San Diego

Calif. Water Tax Proposal Faces Opposition From Local Leaders

A proposed tax bill on water usage moving through the California State Legislature will make it harder for low-income families to afford, not easier as the bill claims, a group of local leaders who are opposed to the tax claim.

Senate Bill 623, the "Safe and Affordable Drinking Water Fund," would charge every household in the state an additional 95 cents a month, which would pay to operate treatment plants in rural areas where water is polluted. The bill is currently being considered by state assemblymembers. 

Tax dollars raised by the proposed bill would fund water improvement projects through the existing California Drinking Water Act, which requires that the State Water Resources Control Board provide resources ensuring drinking water safety.

Supporters of the bill said the tax is necessary to support projects in low-income areas, which often are not represented in spending, according to the Community Water Center. 

On Tuesday, local leaders including County Supervisor Kristin Gaspar, County Water Authority board chair Mark Muir and President of the County Taxpayers Association Haney Hong, among others, will express their opposition to the bill at a news conference. 

Opposers said if the bill passes, it would allow for more taxation on water. Instead, they plan to announce a strategy that would improve access to state water supplies without a tax, according to a statement prepared ahead of the news conference.

Hong told NBC 7 in April that whoever is polluting the water should have to pay – not the rest of us.

He said farmers are essentially causing the pollution, which is an unavoidable byproduct of the agricultural industry. The Taxpayers Association opposed the bill because farmers would only pay 20 percent of the cost of running the water treatment facilities, Hong said.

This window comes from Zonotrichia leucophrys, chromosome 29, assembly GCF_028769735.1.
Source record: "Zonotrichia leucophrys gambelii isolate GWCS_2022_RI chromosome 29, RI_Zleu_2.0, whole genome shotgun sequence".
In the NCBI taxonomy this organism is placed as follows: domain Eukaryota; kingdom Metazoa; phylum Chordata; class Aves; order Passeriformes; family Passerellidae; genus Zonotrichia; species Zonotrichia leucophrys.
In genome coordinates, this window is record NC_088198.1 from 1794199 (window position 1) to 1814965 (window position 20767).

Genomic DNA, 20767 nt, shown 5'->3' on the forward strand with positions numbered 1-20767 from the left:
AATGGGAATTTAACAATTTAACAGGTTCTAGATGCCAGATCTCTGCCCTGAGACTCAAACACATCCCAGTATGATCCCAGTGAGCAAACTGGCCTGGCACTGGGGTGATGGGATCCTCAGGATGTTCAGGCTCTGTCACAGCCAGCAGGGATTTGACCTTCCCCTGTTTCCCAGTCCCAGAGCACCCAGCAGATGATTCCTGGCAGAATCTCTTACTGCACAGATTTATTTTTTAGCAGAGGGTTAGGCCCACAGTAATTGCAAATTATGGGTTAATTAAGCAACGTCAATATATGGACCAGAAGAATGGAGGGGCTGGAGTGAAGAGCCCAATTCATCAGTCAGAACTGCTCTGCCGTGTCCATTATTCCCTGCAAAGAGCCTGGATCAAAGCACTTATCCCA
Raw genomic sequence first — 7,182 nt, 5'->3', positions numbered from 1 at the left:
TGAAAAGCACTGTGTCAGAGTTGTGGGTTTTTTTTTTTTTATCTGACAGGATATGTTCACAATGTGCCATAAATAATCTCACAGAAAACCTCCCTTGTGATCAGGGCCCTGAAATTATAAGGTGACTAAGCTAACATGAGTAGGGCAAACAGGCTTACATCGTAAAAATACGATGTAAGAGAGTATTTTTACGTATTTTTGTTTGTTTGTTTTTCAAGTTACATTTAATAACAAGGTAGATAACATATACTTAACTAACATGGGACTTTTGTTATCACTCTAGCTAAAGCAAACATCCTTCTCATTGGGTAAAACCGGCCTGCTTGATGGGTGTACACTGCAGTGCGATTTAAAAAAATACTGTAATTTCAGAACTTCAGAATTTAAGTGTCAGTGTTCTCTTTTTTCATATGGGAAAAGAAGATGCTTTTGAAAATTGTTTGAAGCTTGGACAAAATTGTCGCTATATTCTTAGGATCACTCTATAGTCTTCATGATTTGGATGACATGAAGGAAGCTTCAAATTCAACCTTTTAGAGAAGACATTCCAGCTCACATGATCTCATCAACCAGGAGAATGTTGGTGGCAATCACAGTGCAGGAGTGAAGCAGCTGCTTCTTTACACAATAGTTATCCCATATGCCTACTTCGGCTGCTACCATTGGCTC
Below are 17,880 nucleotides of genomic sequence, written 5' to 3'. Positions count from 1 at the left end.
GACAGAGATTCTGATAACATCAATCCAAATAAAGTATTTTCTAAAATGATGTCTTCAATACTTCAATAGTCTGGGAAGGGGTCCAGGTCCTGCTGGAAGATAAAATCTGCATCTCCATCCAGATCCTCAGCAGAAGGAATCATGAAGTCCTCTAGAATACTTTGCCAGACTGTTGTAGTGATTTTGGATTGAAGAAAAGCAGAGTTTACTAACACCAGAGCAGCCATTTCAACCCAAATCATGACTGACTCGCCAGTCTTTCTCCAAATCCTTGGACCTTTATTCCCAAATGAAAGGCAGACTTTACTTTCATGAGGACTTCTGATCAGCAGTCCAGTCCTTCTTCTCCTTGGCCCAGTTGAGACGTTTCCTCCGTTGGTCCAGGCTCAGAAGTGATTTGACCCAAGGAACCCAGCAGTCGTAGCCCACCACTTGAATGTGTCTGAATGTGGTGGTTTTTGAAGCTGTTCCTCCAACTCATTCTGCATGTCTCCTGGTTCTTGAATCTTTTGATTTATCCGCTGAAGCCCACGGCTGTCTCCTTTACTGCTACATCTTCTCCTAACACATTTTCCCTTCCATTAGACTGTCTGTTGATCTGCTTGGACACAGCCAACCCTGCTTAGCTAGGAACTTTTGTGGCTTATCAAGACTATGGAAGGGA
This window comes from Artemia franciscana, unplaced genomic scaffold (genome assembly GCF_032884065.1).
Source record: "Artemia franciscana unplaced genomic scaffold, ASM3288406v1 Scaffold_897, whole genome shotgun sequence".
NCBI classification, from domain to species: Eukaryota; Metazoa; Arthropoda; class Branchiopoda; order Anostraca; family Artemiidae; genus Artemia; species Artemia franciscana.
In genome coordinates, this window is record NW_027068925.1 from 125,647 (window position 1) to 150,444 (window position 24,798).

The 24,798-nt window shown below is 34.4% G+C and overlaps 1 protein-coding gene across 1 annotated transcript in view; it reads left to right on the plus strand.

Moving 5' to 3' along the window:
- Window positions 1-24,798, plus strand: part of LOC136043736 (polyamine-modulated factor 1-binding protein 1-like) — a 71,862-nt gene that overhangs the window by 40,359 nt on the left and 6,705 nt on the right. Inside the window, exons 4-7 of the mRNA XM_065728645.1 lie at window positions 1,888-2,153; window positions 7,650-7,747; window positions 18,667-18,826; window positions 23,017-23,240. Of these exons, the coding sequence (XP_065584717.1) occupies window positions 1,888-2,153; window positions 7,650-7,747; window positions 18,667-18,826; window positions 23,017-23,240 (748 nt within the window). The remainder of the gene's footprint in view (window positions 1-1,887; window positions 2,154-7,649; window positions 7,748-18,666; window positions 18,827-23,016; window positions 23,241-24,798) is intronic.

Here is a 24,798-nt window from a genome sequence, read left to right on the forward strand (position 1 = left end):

"Twenty percent of the funding for this correction for the water source, which is an important thing to do, comes from the polluters, and the rest, the 80 percent, comes from the rest of us in California," Hong explained. "That’s not how this should work."

Drought and the need to pump water to San Diego has already raised rates over the last 10 years since the first drought went into effect in 2008.

Hong says the Taxpayers Association agrees that people in poor areas need help to improve water quality, but says this isn’t the solution.

"The polluters need to pay," he said. "If you’re causing the problem, you should have to pay for it."

Several environmental and farming groups support the bill, saying it’s the only way about a million Californians can get clean drinking water.

State Senator Bill Monning, who introduced the bill, put out a statement that read in part: "While I continue to work with a broad-based coalition of supporters on the enactment of my Senate bill (SB) 623, I know we all applaud the governor’s support for the communities throughout California that do not have access to safe drinking water. These Californians deserve better, and I will continue to urge my colleagues in the Legislature to work together with the governor to finally achieve the guarantee of safe and affordable drinking water to all Californians."

No timetable has been set for if or when the bill might make it to the governor’s desk.

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